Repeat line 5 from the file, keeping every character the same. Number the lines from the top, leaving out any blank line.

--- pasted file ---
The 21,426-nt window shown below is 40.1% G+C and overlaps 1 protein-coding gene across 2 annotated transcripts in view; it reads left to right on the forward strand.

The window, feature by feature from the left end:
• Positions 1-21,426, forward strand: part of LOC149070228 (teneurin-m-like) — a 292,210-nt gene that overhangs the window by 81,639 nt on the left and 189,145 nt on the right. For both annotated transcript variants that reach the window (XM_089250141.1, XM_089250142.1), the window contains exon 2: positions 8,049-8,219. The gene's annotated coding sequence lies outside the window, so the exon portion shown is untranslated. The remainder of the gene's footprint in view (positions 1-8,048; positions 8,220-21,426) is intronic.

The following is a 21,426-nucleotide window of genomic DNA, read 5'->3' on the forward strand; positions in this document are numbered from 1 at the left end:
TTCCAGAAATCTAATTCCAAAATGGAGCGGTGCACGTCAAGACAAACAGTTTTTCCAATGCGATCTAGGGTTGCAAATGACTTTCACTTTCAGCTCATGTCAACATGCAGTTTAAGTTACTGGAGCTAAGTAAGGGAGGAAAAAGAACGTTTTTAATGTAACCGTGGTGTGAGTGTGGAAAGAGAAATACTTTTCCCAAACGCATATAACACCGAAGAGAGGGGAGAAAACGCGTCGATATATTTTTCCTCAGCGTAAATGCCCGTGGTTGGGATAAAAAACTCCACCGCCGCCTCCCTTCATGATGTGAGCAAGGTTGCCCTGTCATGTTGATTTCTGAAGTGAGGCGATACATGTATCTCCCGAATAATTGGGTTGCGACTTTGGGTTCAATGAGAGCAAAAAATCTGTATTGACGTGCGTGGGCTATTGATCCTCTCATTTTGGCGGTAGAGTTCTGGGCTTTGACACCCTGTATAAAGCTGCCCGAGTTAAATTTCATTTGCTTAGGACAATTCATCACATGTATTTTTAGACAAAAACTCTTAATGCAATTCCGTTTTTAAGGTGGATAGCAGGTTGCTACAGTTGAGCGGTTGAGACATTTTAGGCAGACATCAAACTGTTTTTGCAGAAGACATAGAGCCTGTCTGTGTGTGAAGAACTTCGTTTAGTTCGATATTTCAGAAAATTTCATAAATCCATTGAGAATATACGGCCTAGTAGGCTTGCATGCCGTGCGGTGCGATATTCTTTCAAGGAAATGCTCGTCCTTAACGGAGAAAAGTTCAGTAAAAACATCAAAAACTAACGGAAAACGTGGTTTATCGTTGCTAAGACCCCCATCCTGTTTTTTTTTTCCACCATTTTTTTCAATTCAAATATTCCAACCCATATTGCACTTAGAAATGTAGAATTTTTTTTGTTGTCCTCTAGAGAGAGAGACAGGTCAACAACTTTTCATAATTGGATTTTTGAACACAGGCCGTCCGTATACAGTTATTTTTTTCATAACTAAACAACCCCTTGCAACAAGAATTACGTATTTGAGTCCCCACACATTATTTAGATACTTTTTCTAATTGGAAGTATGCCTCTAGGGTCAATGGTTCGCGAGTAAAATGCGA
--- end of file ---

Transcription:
TTCCAGAAATCTAATTCCAAAATGGAGCGGTGCACGTCAAGACAAACAGTTTTTCCAATGCGATCTAGGGTTGCAAATGACTTTCACTTTCAGCTCATGTCAACATGCAGTTTAAGTTACTGGAGCTAAGTAAGGGAGGAAAAAGAACGTTTTTAATGTAACCGTGGTGTGAGTGTGGAAAGAGAAATACTTTTCCCAAACGCATATAACACCGAAGAGAGGGGAGAAAACGCGTCGATATATTTTTCCTCAGCGTAAATGCCCGTGGTTGGGATAAAAAACTCCACCGCCGCCTCCCTTCATGATGTGAGCAAGGTTGCCCTGTCATGTTGATTTCTGAAGTGAGGCGATACATGTATCTCCCGAATAATTGGGTTGCGACTTTGGGTTCAATGAGAGCAAAAAATCTGTATTGACGTGCGTGGGCTATTGATCCTCTCATTTTGGCGGTAGAGTTCTGGGCTTTGACACCCTGTATAAAGCTGCCCGAGTTAAATTTCATTTGCTTAGGACAATTCATCACATGTATTTTTAGACAAAAACTCTTAATGCAATTCCGTTTTTAAGGTGGATAGCAGGTTGCTACAGTTGAGCGGTTGAGACATTTTAGGCAGACATCAAACTGTTTTTGCAGAAGACATAGAGCCTGTCTGTGTGTGAAGAACTTCGTTTAGTTCGATATTTCAGAAAATTTCATAAATCCATTGAGAATATACGGCCTAGTAGGCTTGCATGCCGTGCGGTGCGATATTCTTTCAAGGAAATGCTCGTCCTTAACGGAGAAAAGTTCAGTAAAAACATCAAAAACTAACGGAAAACGTGGTTTATCGTTGCTAAGACCCCCATCCTGTTTTTTTTTTCCACCATTTTTTTCAATTCAAATATTCCAACCCATATTGCACTTAGAAATGTAGAATTTTTTTTGTTGTCCTCTAGAGAGAGAGACAGGTCAACAACTTTTCATAATTGGATTTTTGAACACAGGCCGTCCGTATACAGTTATTTTTTTCATAACTAAACAACCCCTTGCAACAAGAATTACGTATTTGAGTCCCCACACATTATTTAGATACTTTTTCTAATTGGAAGTATGCCTCTAGGGTCAATGGTTCGCGAGTAAAATGCGA